Survey Data

Reg No




Categories of Special Interest

Archaeological, Architectural, Artistic, Historical, Social

Original Use


In Use As



1760 - 1770


314529, 233873

Date Recorded


Date Updated



Freestanding five-bay double-height former Church of Ireland church, built c.1765, restored 1877 and 1998. Now in community use. Central pedimented breakfront to front (north) elevation, single-bay double-height chancel to east elevation, and two-stage square-profile tower to west, lean-to porch to front of tower. Pitched slate roof, with granite coping and cast-iron rainwater goods, granite parapet comprising balustraded panels and carved granite coping to front. Granite coping to parapet to rear (south) elevation and to chancel. Pyramidal slate roof to tower, with square-profile timber vent to apex, carved granite eaves course having granite consoles. Carved granite cornice with modillions, forming pediment to breakfront, to front, frieze of triglyphs and guttae supported on paired pilasters to ends of façade, columns separating bays to breakfront. Cut granite wall to front, carved granite plinth course. Recessed Portland stone panels over entrance to front. Snecked calp limestone walls to east and rear elevations and to ground stage of tower, calp limestone quoins, granite platband to east elevation. Granite platbands to tower, rusticated granite to upper stage. Round-headed window openings to first floor to front and rear elevations, timber framed windows having stained glass panels and granite sills. Carved granite architraves and carved sills having aprons with guttae detailing to openings to front. Segmental-headed window openings to ground floor, with granite sills and timber framed windows, carved granite architraves having keystones to front. Windows set within round-headed recesses to either end of rear elevation. Segmental-headed window openings to front of porch, with recessed surrounds, granite sills, timber-framed window and nine-over-six pane timber sash window. Lunette window to west elevation of tower, granite sill and timber framed window. Diocletian window to chancel, granite mullions and surround, platband forming sill course, stained glass window. Carved granite Ionic doorcase to front comprising columns supporting segmental-pediment with corbels, round-headed door opening having carved granite architrave and scrolled keystone, double-leaf timber panelled door and timber panelled tympanum. Granite steps with cast-iron bootscrapes. Segmental-headed door opening to front of porch, stepped surround, double-leaf timber panelled door and timber panelled tympanum, granite steps and cast-iron bootscrape. Segmental-headed door opening to rear, double-leaf half-glazed timber panelled door and steel gate. Round-headed door opening to west elevation of tower, carved calp limestone Gibbsian surround, stepped opening, double-leaf timber panelled door and timber panelled tympanum, granite steps. Stepped round-headed openings to front, rear and west elevations of upper stage of tower, carved granite architrave surrounds, sills and timber louvered vents. Clock inserted to front elevation of vent. Wrought-iron railings on carved granite plinth wall enclosing front of building. Barrel vaulted ceiling to nave to interior, flanked by cornice of scrolled modillions, bands with Greek key pattern across ceiling. Coffered ceiling to chancel and chancel arch. Plastered walls. Decorative stucco detailing to rear of chancel. Entablature to chancel comprising paired Composite columns supporting broken segmental pediment having modillions and foliate swags. Round-headed blind opening with moulded surround. Panelled timber gallery on three sides, having cast-iron columns encased in timber. Carved timber balustrade to open string staircase to tower.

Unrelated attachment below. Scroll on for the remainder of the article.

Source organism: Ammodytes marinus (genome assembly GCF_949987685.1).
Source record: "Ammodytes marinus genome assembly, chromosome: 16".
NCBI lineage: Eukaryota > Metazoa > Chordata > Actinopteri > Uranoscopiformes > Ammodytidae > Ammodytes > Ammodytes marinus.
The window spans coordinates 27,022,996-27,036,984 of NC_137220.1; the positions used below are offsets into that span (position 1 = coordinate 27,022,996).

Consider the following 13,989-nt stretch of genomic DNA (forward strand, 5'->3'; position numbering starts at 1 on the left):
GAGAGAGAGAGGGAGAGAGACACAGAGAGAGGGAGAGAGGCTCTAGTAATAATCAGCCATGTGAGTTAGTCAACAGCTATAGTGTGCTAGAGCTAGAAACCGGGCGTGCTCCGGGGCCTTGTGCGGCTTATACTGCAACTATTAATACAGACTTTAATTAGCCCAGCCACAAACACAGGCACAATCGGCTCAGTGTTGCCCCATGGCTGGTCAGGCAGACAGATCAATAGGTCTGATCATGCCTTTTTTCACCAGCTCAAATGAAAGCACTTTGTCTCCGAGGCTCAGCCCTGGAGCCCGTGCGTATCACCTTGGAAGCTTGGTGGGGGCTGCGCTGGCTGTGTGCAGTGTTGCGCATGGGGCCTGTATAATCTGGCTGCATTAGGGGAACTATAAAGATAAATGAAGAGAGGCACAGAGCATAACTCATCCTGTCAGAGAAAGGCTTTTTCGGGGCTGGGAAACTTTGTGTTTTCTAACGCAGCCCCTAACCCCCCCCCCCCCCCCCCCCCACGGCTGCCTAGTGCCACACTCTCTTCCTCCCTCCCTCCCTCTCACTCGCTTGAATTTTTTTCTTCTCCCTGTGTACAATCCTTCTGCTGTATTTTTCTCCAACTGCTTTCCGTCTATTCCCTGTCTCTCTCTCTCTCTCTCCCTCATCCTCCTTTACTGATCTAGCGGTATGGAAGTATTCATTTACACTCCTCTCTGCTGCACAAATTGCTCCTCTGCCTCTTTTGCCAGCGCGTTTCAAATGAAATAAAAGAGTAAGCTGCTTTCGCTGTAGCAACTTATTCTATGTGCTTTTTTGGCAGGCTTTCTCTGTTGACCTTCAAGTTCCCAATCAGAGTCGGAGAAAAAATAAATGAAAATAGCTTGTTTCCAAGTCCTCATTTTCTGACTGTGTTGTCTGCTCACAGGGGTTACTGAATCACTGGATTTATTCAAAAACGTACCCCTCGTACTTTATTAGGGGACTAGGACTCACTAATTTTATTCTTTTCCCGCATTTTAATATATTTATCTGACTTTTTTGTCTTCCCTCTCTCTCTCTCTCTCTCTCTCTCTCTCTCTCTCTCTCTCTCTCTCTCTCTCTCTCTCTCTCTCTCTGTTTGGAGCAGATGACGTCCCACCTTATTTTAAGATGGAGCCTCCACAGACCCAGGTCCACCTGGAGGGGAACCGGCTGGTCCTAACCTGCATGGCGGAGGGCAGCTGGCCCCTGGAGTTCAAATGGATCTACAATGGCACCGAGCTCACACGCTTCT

An important classical church with a galleried interior to a design by John Smyth, on the site of an earlier church which was built in the late twelfth century as a chapel of ease, part of Saint Thomas' Abbey. It was restored in 1877 by Curdy & Mitchell, and deconsecrated in 1967 due to a declining congregation. It has since been restored and reconsecrated, and is used by City Outreach for Renewal and Evangelism (CORE). It is prominently sited, closing the vista from the north quays and Queen Street, and it makes a striking impression on Thomas Street. A central pedimented breakfront and regular fenestration creates a well-balanced, symmetrical façade, with a classical entablature and doorcase expressing a sense of stature in the Church of Ireland at the time of construction. The tower was intended to have a spire but was left incomplete due to a shortage of funds. Elaborate stucco decoration in the chancel and ceiling provides artistic interest to the interior. The site is of historical interest also, as Robert Emmett was executed in front of the church in September 1803, for having led a rising that year. His death is commemorated in a monument at the front. The graveyard to the rear enhances the setting of the church, which is of considerable architectural, historical and social interest.